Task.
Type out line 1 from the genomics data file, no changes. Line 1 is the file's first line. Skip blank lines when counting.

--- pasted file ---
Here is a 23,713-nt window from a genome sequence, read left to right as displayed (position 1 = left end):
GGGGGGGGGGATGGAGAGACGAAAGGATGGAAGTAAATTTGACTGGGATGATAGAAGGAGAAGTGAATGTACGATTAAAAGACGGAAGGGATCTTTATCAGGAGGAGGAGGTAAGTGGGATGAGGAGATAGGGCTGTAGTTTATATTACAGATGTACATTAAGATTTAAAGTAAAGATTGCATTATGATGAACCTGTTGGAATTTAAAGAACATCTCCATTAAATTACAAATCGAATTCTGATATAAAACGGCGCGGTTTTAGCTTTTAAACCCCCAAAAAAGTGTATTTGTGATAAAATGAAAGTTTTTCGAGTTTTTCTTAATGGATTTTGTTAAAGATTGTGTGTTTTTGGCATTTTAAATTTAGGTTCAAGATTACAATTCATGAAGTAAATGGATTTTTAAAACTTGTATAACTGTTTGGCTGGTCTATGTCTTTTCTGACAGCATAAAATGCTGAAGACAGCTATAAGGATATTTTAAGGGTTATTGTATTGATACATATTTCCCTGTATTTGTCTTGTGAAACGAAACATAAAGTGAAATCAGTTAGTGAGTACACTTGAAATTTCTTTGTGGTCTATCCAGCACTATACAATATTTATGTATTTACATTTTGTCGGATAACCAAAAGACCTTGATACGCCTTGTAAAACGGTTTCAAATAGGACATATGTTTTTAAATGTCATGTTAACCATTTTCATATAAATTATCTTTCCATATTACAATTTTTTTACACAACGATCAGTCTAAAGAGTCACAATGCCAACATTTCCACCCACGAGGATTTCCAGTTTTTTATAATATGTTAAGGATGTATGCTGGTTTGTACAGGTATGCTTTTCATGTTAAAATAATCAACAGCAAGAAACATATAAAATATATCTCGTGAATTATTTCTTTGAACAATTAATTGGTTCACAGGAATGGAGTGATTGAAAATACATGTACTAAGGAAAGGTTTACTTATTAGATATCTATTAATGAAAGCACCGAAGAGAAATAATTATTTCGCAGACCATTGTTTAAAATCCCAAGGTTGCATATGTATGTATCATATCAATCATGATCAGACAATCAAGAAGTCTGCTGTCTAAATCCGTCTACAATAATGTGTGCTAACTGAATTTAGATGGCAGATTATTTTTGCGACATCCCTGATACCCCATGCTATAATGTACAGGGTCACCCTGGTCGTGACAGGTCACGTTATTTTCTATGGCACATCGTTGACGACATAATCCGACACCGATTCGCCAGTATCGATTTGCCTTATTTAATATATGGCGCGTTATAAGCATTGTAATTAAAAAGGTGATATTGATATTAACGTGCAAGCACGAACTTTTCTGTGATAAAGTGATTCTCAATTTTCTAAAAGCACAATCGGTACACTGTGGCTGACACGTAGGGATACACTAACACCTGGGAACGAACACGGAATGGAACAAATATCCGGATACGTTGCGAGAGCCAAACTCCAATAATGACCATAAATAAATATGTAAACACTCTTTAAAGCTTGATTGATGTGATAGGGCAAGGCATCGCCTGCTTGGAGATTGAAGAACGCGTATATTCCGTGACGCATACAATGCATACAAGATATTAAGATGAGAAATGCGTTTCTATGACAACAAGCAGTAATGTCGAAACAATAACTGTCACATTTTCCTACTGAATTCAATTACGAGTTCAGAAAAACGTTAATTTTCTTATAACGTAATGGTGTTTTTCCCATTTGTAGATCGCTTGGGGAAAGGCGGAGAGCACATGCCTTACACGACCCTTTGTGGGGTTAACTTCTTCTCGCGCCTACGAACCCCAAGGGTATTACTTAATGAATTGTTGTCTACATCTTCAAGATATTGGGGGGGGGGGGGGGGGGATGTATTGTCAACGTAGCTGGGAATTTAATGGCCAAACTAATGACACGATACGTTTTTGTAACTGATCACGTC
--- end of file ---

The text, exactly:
Here is a 23,713-nt window from a genome sequence, read left to right as displayed (position 1 = left end):